The purpose of this study was to examine the effects of the elderly?s health capital factors on subjective well-being. Through the use of cohort perspectives and panel data in Taiwan, the basic hypothec is health capital factors (1996 health capital, health-related physical and mental functioning, investment by social support system, and health care / insurance coverage) are able to predict 1999 subjective well-being (perceived health, depressive symptoms, and life satisfaction) after controlling for socio-demographic factors.
Statistical evidences clo show that the unique contribution of the health capital factors (the incremental R2) was dominant in predicting all three subjective well-being measures. The socio-demographic characteristics only play a small role in explaining the subjective well-being for the elderly in Taiwan. Education was still a useful predictor for the 1999 perceived health and perceived life satisfaction. Also, female elderly were some what less likely to have perceived depression and perceived life satisfaction that for male elderly after controlling the health capital of the elderly.
Overall, the 1996 health capital of the elderly in Taiwan was the most powerful factors to predict the 1999 perceived depression followed by perceived health, and by life satisfaction in order. In addition, each of the predictors including 1996 perceived health, perceived depression and life satisfaction together with physical and mental health, as well as social support was associated with the 1999 perceived depression and life satisfaction. Similarly, with few exceptions, most of the 1996 health capital factors predicted the 1999 perceived health.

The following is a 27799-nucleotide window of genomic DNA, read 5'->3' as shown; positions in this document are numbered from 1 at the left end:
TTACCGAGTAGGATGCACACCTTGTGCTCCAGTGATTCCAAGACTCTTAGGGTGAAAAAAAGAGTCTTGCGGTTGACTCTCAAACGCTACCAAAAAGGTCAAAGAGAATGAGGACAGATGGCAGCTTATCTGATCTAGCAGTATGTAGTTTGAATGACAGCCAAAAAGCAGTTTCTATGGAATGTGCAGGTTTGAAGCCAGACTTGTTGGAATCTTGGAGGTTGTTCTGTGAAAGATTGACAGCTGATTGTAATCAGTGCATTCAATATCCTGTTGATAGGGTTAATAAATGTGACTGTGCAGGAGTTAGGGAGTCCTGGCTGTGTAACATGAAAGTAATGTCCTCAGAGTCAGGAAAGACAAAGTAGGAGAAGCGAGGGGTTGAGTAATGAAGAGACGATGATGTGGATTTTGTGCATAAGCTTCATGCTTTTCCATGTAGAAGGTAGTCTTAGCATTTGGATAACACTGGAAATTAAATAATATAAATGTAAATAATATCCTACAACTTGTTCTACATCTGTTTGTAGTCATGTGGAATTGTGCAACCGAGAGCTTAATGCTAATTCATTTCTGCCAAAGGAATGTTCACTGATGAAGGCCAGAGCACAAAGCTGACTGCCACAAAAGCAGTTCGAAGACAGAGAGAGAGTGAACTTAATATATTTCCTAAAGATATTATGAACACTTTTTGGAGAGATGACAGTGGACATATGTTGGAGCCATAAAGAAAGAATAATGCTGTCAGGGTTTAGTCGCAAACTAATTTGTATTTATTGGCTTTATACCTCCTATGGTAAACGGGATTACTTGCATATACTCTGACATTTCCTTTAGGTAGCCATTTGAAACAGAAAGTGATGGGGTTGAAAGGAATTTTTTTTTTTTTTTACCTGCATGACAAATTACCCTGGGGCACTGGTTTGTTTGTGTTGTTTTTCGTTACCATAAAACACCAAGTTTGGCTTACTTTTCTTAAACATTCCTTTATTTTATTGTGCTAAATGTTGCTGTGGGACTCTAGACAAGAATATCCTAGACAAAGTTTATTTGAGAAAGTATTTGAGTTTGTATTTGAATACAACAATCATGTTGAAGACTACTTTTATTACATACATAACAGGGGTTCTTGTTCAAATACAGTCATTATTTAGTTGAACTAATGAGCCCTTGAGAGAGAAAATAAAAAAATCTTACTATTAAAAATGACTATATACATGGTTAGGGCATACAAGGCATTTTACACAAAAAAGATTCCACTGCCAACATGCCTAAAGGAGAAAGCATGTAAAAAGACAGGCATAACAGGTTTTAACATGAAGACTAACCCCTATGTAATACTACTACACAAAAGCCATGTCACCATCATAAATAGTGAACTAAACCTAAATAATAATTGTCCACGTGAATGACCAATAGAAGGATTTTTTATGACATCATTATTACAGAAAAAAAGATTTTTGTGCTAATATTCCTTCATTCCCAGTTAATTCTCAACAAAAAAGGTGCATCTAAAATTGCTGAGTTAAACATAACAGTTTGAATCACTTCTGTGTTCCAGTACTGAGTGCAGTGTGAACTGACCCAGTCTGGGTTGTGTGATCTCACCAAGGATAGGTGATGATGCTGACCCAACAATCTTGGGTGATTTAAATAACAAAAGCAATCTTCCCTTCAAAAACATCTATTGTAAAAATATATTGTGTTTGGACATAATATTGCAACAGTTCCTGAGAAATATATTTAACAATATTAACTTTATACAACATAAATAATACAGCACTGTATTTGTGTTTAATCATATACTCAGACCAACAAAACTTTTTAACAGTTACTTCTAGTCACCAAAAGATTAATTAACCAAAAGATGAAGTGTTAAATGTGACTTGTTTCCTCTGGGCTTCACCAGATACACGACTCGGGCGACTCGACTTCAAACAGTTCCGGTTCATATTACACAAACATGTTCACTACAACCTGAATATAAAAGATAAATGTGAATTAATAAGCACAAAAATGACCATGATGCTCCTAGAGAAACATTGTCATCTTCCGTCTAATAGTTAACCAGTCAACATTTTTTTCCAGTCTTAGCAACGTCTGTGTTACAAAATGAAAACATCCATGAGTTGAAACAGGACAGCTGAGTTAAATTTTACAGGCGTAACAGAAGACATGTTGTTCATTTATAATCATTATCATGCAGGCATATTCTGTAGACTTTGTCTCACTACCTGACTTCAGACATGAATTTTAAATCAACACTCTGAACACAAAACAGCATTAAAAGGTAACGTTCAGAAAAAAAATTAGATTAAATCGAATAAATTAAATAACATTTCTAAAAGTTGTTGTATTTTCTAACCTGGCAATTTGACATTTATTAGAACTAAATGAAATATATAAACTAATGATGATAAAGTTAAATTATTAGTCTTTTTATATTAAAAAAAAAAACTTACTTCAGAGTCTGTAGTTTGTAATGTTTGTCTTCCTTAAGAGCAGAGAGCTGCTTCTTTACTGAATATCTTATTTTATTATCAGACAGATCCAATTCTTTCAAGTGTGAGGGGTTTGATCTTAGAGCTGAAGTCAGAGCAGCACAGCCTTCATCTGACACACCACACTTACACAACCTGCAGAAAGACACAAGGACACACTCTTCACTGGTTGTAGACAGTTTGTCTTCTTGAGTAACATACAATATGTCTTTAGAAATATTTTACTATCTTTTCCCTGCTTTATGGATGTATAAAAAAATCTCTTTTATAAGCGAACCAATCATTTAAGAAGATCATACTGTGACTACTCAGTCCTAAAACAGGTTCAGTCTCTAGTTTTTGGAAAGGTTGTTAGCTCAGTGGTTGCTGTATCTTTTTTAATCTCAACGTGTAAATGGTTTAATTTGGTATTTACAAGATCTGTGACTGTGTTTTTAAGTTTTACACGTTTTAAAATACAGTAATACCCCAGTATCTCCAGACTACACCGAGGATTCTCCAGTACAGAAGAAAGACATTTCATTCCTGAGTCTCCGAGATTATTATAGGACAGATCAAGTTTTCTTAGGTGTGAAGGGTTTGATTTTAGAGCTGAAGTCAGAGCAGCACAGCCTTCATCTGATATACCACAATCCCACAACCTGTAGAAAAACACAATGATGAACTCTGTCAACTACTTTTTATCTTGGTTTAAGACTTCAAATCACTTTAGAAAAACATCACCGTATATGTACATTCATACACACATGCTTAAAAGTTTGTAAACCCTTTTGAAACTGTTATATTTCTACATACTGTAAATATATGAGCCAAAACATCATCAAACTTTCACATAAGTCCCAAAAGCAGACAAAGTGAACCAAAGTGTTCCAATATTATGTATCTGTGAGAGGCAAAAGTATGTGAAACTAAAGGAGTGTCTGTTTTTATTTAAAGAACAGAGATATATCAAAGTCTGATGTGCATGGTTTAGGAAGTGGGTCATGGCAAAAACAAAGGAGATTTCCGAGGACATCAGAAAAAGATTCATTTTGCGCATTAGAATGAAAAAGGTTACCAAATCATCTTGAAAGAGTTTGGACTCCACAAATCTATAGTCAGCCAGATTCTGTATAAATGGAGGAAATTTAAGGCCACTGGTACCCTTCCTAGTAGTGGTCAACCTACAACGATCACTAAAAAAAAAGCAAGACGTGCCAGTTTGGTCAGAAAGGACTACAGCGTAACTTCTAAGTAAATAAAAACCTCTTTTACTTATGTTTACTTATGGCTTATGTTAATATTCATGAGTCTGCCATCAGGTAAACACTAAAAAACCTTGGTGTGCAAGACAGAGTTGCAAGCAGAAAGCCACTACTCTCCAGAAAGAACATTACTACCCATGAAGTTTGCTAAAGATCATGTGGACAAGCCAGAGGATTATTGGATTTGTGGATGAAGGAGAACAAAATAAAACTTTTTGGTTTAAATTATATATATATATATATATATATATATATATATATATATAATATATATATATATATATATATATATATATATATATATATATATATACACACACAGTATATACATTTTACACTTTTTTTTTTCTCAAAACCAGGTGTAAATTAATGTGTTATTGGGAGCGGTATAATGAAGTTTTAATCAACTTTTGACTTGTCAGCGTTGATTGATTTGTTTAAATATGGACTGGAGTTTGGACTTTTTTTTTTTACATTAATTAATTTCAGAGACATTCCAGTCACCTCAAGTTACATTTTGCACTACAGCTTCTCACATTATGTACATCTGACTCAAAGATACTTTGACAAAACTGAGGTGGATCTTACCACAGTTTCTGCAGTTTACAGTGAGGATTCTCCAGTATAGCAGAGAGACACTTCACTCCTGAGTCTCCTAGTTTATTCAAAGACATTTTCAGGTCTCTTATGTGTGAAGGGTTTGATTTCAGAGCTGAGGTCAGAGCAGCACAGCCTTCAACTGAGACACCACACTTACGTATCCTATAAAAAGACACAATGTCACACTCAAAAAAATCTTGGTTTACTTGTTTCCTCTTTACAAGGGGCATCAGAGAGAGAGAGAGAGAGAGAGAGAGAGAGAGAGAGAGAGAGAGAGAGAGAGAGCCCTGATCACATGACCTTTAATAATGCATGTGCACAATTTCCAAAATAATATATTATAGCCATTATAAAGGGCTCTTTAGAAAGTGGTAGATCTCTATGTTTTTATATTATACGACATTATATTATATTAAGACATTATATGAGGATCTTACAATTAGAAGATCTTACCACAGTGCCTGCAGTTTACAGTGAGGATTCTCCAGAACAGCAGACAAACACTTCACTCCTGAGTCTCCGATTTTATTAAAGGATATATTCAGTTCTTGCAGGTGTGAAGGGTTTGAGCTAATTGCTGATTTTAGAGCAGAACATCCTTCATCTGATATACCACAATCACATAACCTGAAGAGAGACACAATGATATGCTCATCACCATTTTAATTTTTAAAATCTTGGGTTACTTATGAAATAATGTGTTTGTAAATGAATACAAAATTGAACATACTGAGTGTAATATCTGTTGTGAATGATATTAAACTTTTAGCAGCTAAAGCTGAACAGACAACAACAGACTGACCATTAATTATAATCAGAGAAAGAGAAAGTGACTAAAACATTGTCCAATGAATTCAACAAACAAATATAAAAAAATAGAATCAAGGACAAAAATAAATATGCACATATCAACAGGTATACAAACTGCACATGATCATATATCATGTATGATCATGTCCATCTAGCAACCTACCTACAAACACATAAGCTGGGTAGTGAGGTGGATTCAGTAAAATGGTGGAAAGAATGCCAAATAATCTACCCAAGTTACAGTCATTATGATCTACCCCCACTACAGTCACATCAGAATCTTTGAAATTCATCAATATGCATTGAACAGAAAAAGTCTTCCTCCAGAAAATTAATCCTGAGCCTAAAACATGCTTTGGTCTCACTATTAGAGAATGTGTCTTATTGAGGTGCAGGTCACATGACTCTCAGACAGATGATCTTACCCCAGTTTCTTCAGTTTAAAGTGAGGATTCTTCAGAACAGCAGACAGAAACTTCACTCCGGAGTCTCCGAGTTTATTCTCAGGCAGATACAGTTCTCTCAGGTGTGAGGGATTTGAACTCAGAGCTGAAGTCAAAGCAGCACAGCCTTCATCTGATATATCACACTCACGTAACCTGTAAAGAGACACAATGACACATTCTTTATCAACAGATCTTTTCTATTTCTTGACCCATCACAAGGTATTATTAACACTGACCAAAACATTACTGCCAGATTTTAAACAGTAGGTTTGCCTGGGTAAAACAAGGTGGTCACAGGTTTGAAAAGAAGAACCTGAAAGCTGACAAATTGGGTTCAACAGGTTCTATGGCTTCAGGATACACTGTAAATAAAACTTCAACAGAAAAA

Since the health capital factors are strongly associated with the subjective well-being. It seems important to invest health capital for health promotion. Early intervention and prevention (investments) on all of the previous health capital measure may make better outcome .Therefore, integrating into senior centers programs of health education and health prevention aimed at improving elders? perceptions of their health may effect the influence of this subjective well-being now and on the future.